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Wednesday, 22 June 2011

School Daze.

I remember some folks asked me a question about what subjects I liked at school. I was little flippant and tried to suggest that I spent all my time laughing and doing impressions of the teachers.That is really only part of the story and really only part of the true answer to the original question, so I will try to fill in the blanks for them.It is often said, “School days are the best days of or lives”. Whoever said that certainly didn’t go to my school (SCHSS in Nagercoil). It wasn’t that my school was particularly rough or out of control compared to others, it’s just that the pressure of discipline from the system and the demands of learning didn’t make for an easy ride as a teenager when you have so much other stuff going on like growing up, waiting to give a glance to the little chicks you admire, Chasing to find a secret place to fag!But as we all come to realize, what we learn at school can be a great foundation for the challenges of later life, and that goes beyond what is taught to us from the textbooks, it’s more what these years teach us about ourselves.I was better at the arts and languages than science and maths. This wasn’t because I was particularly gifted at anything. I just found the English Language and literature courses more interesting than maths, chemistry and physics. I was so terrible at those last three subjects, you wouldn’t believe it. Most kids passed their maths in ‘A’ level when I took the numerical ‘0’ as my mark once. I was not shocked or surprised because I was the one who performed it. But it embarrassed my maths teacher and my female class mates, I remember they dint spoke to me for a while, I dint cared either.To this day, I think I only passed because a portion of the exam was multiple choices. There’s a principle that if you give 100 monkeys and 100 typewriters, eventually they will produce the works of Shakespeare - through complete chance. In the same way, I must have ticked the correct quota of A‘s and B’s to strike gold! I hated physics more than maths, as none of it made sense, and the learning process was hampered by our teacher who used to come to work by motorbike with bags over his handle and we believed it’s his lunch. I was waiting for years to flunk the subject and drop it forever and I did. All I learned was why one shouldn’t put magnet into iron filings.Actually to be fair, I was enticed by Mercury as it doest have any shape and we were told that is too costly to afford, this makes me to fill my Reynolds pen with mercury and hide it in my thigh band. Also I learned how painful it is to be hit on the head with the wooden chalkboard eraser. The teacher was a real Robin Hood when it came to flinging that board eraser at me! I have cursed him more than 1000 times for every throw he made.I must admit, now that I’m older and smarter (some would think), I realize how the role teachers play in our lives is so central. To be able to take virtually empty heads and fill them up with knowledge and stuff to the point where learning can be an inspiration, is a truly special vocation. I was lucky enough to have a history teacher who did just that, and despite being the strictest disciplinarian, he seemed to make education a true joy and challenge that left me wanting more(He is no more now).I always loved to tell stories which is why I was always better at English lessons than anything else.I can explain, Language is one of the things that helped my progress till date.I don’t think I’ve ever needed to exercise my knowledge of isosceles triangle in real life, but things around are razzle-dazzle for me!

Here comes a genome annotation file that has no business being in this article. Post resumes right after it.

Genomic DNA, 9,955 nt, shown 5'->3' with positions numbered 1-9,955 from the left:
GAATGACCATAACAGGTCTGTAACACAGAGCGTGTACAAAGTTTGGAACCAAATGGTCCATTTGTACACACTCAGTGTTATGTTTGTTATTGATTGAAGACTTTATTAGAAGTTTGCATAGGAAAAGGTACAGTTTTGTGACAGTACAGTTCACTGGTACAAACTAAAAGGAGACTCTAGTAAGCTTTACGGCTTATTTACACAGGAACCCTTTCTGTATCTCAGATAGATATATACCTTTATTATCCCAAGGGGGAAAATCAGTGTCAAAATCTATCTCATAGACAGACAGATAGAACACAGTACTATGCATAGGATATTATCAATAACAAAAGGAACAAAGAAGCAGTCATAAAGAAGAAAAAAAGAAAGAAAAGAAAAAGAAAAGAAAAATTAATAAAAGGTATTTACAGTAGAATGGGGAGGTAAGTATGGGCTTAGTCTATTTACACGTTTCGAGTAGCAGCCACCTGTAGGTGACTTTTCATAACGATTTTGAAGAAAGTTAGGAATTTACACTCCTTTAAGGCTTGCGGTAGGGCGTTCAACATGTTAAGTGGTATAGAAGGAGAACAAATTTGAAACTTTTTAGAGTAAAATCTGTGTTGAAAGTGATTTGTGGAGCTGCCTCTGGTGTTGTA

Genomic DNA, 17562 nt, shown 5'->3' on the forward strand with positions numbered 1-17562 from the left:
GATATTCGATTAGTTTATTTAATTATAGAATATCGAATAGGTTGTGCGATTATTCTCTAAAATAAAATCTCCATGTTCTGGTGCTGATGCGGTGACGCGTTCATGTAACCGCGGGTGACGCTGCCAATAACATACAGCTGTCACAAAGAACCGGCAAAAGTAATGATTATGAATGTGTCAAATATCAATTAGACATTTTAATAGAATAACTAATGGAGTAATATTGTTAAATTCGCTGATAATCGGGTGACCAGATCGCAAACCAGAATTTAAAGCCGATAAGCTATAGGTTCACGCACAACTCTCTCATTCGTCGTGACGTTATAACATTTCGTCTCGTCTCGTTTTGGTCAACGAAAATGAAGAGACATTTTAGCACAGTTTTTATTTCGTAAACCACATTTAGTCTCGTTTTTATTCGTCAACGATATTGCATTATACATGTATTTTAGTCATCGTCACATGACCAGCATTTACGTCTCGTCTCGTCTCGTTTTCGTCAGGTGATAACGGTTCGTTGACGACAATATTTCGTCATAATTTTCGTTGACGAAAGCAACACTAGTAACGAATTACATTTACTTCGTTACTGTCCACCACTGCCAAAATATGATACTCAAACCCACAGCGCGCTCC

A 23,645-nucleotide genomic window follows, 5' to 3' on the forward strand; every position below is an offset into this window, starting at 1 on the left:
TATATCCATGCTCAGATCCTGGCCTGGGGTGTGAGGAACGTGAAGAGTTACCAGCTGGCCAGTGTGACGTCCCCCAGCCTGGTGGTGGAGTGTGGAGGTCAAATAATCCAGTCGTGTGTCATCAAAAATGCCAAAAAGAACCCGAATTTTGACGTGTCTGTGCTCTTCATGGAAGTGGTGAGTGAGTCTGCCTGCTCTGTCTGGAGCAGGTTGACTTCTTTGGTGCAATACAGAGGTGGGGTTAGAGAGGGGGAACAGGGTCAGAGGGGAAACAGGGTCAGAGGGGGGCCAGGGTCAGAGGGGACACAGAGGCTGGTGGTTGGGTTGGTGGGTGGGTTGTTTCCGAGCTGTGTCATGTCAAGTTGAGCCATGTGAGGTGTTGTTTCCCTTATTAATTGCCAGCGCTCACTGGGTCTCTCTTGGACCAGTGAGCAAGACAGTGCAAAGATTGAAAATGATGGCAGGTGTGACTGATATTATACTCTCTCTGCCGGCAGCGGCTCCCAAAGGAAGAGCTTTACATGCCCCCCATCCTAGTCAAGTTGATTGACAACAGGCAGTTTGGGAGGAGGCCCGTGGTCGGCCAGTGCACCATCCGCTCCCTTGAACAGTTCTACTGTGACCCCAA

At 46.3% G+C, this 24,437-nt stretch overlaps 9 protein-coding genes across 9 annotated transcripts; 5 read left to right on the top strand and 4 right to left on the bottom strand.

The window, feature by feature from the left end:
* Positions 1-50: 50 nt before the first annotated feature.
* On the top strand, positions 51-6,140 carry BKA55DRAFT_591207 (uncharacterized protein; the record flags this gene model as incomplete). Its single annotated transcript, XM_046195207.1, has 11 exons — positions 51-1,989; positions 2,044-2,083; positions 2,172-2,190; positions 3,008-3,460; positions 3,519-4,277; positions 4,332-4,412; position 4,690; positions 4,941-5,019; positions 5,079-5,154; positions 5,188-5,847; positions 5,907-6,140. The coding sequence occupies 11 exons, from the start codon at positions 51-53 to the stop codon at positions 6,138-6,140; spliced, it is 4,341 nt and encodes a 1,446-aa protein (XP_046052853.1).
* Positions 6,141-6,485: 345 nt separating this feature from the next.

Riaz Ahmed.H